Past Events


Speaker Series - Deborah Thomas

Friday, February 07, 2020, 03:00pm


Abstract:  Anthropologist Don Robotham once dubbed Kingston a “wounded city,” in large part the result of the growth of urban colonial ghettos in the late 19thcentury and their transformation into garrison communities during the mid-20th.  Wounds can leave scars, material traces of violent encounters, but the effects of wounds can also remain invisible.  How might we create archives of the invisible scars created by the unique constellation of post-emancipation political developments in Jamaica?  In this paper, I will argue that these scars are made manifest – and thus available for archiving – in the wake of moments of exceptional violence.  It is in these moments that the public secrets undergirding the practices and performances of state sovereignty come closer to the surface.  Tivoli Gardens community members’ narratives of what they experienced during the 2010 state of emergency, therefore, exist not only as archives of specific experiences of state violence, but also of the more general parameters of governance that map the geospatial contours of Kingston’s socio-political and economic entanglements.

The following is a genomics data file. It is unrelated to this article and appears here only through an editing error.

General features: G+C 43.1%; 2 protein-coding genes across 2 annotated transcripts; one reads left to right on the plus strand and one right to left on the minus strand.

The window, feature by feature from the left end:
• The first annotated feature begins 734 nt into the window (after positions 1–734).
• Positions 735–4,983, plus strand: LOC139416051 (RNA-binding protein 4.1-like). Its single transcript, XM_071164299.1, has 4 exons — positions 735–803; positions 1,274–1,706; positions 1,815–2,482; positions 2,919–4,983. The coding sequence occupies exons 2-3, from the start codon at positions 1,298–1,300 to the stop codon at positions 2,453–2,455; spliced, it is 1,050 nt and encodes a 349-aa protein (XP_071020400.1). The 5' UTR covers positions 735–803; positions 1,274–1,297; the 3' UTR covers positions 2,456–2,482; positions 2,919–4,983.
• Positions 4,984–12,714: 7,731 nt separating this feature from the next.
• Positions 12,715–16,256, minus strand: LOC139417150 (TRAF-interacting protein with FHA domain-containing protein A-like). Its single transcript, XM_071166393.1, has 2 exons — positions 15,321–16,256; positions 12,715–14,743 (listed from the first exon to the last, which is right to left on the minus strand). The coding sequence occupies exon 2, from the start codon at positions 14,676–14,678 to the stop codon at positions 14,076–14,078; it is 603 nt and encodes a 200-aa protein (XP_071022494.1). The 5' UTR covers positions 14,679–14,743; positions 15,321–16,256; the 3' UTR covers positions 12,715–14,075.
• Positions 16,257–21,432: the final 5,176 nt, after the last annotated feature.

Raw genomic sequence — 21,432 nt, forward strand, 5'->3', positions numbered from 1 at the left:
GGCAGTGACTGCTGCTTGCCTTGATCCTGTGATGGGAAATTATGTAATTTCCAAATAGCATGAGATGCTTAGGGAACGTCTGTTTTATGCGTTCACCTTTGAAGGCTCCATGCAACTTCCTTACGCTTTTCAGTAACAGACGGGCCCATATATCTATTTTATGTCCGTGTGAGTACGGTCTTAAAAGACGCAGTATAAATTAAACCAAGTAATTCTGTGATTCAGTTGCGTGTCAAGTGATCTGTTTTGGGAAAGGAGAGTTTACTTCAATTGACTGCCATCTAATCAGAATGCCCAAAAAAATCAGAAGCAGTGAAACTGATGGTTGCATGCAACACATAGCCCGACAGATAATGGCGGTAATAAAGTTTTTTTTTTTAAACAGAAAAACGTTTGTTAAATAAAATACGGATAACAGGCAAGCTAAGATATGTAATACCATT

Deborah A. Thomas is the R. Jean Brownlee Professor of Anthropology, and the Director of the Center for Experimental Ethnography at the University of Pennsylvania.  She is the author of Exceptional Violence:  Embodied Citizenship in Transnational Jamaica and Modern Blackness:  Nationalism, Globalization, and The Politics of Culture in Jamaica, and is co-editor of the volume Globalization and Race:  Transformations in the Cultural Production of Blackness.  Her new book, Political Life in the Wake of the Plantation, will be published in November by Duke University Press.  Thomas co-directed and co-produced the documentary films Bad Friday:  Rastafari after Coral Gardens, and Four Days in May, and the experimental short film, Four Days in West Kingston.  She is also the co-curator of a multi-media installation titled Bearing Witness:  Four Days in West Kingston, which opened at the Penn Museum in November 2017.  Thomas is the Editor-in-Chief of American Anthropologist, the flagship journal of the American Anthropological Association.  Prior to Thomas’s life as an academic, she was a professional dancer with the New York-based Urban Bush Women.  

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